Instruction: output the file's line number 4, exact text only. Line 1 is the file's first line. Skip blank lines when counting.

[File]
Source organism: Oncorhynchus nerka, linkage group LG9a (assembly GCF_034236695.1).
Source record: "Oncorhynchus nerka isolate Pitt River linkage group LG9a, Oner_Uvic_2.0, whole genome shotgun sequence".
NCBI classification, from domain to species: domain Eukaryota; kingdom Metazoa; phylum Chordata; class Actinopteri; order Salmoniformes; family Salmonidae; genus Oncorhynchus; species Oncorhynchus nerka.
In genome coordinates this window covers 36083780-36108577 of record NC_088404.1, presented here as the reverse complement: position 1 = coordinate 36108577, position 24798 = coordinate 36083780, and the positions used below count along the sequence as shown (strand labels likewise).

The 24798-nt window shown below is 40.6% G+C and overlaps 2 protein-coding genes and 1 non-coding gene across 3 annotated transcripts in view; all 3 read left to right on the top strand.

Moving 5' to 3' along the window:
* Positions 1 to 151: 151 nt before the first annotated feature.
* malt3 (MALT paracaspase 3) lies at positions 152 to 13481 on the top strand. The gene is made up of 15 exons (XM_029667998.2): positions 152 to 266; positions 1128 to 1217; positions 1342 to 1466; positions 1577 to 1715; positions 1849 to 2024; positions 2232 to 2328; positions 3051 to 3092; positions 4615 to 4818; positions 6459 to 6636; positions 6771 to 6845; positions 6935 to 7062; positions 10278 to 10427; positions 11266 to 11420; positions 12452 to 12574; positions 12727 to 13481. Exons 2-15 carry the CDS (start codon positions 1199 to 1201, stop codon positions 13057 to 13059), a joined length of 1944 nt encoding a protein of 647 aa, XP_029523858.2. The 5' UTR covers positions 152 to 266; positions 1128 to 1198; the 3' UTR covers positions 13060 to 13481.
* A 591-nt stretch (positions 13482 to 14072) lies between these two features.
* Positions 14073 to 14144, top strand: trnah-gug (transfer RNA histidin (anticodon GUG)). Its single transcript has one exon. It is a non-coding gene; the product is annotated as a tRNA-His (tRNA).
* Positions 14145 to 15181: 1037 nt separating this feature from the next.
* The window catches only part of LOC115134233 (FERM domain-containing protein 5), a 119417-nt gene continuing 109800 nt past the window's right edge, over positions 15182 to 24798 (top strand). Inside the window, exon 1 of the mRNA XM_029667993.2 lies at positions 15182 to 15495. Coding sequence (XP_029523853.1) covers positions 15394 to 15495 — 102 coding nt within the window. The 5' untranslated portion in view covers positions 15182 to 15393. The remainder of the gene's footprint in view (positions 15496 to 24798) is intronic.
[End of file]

In genome coordinates this window covers 36083780-36108577 of record NC_088404.1, presented here as the reverse complement: position 1 = coordinate 36108577, position 24798 = coordinate 36083780, and the positions used below count along the sequence as shown (strand labels likewise).